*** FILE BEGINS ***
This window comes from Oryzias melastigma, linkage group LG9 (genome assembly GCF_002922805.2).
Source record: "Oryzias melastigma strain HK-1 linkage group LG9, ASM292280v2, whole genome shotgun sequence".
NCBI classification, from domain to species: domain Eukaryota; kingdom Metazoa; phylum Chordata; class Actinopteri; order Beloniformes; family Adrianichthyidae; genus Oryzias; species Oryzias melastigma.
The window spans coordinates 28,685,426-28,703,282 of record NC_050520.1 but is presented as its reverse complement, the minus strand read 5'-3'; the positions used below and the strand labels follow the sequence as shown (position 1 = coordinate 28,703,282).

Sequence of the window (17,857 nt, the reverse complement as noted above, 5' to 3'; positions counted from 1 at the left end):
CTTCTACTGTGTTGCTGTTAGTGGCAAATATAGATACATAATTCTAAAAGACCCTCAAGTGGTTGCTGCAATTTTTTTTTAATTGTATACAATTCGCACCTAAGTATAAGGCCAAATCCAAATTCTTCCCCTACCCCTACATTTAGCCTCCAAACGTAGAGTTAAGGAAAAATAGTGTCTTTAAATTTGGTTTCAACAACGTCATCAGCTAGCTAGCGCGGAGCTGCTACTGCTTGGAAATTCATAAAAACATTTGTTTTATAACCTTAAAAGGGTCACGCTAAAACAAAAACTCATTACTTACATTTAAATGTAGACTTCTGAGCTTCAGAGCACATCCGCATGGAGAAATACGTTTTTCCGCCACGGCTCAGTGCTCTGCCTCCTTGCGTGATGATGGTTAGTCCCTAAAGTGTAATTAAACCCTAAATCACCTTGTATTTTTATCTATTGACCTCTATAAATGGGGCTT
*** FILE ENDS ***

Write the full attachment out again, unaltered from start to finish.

This window comes from Oryzias melastigma, linkage group LG9 (genome assembly GCF_002922805.2).
Source record: "Oryzias melastigma strain HK-1 linkage group LG9, ASM292280v2, whole genome shotgun sequence".
NCBI classification, from domain to species: domain Eukaryota; kingdom Metazoa; phylum Chordata; class Actinopteri; order Beloniformes; family Adrianichthyidae; genus Oryzias; species Oryzias melastigma.
The window spans coordinates 28,685,426-28,703,282 of record NC_050520.1 but is presented as its reverse complement, the minus strand read 5'-3'; the positions used below and the strand labels follow the sequence as shown (position 1 = coordinate 28,703,282).

Sequence of the window (17,857 nt, the reverse complement as noted above, 5' to 3'; positions counted from 1 at the left end):
CTTCTACTGTGTTGCTGTTAGTGGCAAATATAGATACATAATTCTAAAAGACCCTCAAGTGGTTGCTGCAATTTTTTTTTAATTGTATACAATTCGCACCTAAGTATAAGGCCAAATCCAAATTCTTCCCCTACCCCTACATTTAGCCTCCAAACGTAGAGTTAAGGAAAAATAGTGTCTTTAAATTTGGTTTCAACAACGTCATCAGCTAGCTAGCGCGGAGCTGCTACTGCTTGGAAATTCATAAAAACATTTGTTTTATAACCTTAAAAGGGTCACGCTAAAACAAAAACTCATTACTTACATTTAAATGTAGACTTCTGAGCTTCAGAGCACATCCGCATGGAGAAATACGTTTTTCCGCCACGGCTCAGTGCTCTGCCTCCTTGCGTGATGATGGTTAGTCCCTAAAGTGTAATTAAACCCTAAATCACCTTGTATTTTTATCTATTGACCTCTATAAATGGGGCTT